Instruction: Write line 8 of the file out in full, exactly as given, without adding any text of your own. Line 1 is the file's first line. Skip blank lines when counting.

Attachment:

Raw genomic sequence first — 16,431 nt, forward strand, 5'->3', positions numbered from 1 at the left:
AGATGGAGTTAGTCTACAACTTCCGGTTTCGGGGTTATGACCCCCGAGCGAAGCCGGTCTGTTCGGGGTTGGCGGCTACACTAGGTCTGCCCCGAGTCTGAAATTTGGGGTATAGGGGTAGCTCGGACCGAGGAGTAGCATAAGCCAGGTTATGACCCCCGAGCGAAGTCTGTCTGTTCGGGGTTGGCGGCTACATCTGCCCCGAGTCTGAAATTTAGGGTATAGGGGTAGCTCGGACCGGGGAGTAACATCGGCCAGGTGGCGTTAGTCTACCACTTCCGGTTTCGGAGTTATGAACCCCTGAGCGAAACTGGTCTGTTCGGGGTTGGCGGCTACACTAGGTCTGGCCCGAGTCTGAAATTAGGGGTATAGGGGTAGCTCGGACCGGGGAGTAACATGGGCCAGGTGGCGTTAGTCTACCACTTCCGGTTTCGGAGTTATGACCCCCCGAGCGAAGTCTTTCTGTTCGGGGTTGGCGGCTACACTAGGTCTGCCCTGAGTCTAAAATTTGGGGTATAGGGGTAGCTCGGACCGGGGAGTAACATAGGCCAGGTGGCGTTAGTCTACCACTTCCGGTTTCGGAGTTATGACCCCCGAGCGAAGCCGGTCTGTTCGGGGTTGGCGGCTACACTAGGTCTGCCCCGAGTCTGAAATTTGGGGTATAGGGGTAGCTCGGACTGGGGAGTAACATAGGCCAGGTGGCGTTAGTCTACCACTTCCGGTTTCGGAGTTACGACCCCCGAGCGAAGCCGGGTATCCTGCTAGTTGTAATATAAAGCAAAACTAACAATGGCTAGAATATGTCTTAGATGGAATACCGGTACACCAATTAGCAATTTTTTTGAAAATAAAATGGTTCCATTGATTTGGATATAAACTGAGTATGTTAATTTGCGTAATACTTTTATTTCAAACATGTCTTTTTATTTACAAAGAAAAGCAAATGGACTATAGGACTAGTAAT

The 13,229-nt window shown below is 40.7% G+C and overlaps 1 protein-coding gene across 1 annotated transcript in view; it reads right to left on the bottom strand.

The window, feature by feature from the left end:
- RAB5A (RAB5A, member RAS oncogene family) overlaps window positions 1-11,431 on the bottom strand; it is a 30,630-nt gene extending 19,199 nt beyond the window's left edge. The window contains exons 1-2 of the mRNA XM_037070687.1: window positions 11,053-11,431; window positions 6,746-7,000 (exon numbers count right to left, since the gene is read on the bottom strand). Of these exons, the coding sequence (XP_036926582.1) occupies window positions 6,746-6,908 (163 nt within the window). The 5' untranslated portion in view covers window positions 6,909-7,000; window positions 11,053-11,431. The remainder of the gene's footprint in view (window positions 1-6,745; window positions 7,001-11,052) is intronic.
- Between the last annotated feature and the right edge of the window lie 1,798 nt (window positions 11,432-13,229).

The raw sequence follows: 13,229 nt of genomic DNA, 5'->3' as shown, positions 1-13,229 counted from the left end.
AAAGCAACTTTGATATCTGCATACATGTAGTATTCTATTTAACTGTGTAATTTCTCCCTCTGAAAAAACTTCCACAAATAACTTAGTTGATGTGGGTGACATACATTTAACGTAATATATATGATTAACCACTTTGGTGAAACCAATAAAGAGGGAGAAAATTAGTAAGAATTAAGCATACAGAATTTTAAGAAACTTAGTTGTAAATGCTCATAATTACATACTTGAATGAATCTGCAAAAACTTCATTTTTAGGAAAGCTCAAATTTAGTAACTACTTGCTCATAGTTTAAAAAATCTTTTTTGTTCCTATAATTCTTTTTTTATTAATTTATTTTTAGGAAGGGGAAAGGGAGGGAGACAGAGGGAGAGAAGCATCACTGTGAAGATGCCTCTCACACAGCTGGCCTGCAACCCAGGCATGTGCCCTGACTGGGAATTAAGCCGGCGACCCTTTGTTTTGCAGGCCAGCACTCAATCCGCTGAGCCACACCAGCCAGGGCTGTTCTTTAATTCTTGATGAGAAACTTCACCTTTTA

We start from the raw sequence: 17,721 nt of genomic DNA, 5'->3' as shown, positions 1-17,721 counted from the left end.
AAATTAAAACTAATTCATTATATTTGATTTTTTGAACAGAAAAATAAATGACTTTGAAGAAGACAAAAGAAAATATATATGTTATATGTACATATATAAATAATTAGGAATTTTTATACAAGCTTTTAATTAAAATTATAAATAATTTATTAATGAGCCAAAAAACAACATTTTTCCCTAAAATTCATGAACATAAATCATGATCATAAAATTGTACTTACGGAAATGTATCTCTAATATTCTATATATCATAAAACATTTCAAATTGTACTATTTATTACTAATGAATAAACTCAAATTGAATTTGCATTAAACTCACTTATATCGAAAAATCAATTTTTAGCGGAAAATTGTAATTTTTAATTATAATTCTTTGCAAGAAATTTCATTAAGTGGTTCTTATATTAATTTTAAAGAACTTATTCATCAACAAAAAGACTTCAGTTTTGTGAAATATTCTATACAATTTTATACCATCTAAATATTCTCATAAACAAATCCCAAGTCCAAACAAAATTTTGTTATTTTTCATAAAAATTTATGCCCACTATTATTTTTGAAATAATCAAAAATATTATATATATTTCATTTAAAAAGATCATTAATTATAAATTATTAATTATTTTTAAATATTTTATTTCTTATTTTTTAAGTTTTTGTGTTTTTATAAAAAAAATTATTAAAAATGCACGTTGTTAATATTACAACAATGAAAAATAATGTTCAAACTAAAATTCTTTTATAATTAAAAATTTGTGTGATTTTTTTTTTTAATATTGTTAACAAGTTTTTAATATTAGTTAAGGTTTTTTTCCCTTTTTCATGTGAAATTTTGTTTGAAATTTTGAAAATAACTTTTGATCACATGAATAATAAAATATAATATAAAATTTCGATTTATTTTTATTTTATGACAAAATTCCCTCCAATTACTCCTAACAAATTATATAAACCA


AAAGCAACTTTGATATCTGCATACATGTAGTATTCTATTTAACTGTGTAATTTCTCCCTCTGAAAAAACTTCCACAAATAACTTAGTTGATGTGGGTGACATACATTTAACGTAATATATATGATTAACCACTTTGGTGAAACCAATAAAGAGGGAGAAAATTAGTAAGAATTAAGCATACAGAATTTTAAGAAACTTAGTTGTAAATGCTCATAATTACATACTTGAATGAATCTGCAAAAACTTCATTTTTAGGAAAGCTCAAATTTAGTAACTACTTGCTCATAGTTTAAAAAATCTTTTTTGTTCCTATAATTCTTTTTTTATTAATTTATTTTTAGGAAGGGGAAAGGGAGGGAGACAGAGGGAGAGAAGCATCACTGTGAAGATGCCTCTCACACAGCTGGCCTGCAACCCAGGCATGTGCCCTGACTGGGAATTAAGCCGGCGACCCTTTGTTTTGCAGGCCAGCACTCAATCCGCTGAGCCACACCAGCCAGGGCTGTTCTTTAATTCTTGATGAGAAACTTCACCTTTTA